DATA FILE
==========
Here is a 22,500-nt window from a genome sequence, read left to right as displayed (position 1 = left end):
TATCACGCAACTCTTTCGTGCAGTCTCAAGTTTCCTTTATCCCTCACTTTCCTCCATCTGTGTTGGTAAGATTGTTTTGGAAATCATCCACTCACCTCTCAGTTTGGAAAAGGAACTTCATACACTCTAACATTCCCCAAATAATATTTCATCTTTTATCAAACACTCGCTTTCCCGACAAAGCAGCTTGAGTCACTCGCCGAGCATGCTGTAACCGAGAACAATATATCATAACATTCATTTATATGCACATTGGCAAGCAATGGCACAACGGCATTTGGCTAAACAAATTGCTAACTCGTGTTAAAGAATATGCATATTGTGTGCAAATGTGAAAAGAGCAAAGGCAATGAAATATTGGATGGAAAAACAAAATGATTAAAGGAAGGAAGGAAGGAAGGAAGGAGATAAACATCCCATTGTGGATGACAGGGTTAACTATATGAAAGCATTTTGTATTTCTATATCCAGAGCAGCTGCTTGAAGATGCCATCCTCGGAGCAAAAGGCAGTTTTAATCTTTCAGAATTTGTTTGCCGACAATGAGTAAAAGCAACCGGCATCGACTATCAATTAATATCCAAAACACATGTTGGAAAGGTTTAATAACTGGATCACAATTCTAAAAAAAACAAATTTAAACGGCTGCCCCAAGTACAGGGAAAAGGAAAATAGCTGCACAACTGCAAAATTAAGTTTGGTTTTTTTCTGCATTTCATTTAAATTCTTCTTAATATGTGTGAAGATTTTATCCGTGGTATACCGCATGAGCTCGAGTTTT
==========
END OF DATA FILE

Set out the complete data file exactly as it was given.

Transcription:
Here is a 22,500-nt window from a genome sequence, read left to right as displayed (position 1 = left end):
TATCACGCAACTCTTTCGTGCAGTCTCAAGTTTCCTTTATCCCTCACTTTCCTCCATCTGTGTTGGTAAGATTGTTTTGGAAATCATCCACTCACCTCTCAGTTTGGAAAAGGAACTTCATACACTCTAACATTCCCCAAATAATATTTCATCTTTTATCAAACACTCGCTTTCCCGACAAAGCAGCTTGAGTCACTCGCCGAGCATGCTGTAACCGAGAACAATATATCATAACATTCATTTATATGCACATTGGCAAGCAATGGCACAACGGCATTTGGCTAAACAAATTGCTAACTCGTGTTAAAGAATATGCATATTGTGTGCAAATGTGAAAAGAGCAAAGGCAATGAAATATTGGATGGAAAAACAAAATGATTAAAGGAAGGAAGGAAGGAAGGAAGGAGATAAACATCCCATTGTGGATGACAGGGTTAACTATATGAAAGCATTTTGTATTTCTATATCCAGAGCAGCTGCTTGAAGATGCCATCCTCGGAGCAAAAGGCAGTTTTAATCTTTCAGAATTTGTTTGCCGACAATGAGTAAAAGCAACCGGCATCGACTATCAATTAATATCCAAAACACATGTTGGAAAGGTTTAATAACTGGATCACAATTCTAAAAAAAACAAATTTAAACGGCTGCCCCAAGTACAGGGAAAAGGAAAATAGCTGCACAACTGCAAAATTAAGTTTGGTTTTTTTCTGCATTTCATTTAAATTCTTCTTAATATGTGTGAAGATTTTATCCGTGGTATACCGCATGAGCTCGAGTTTT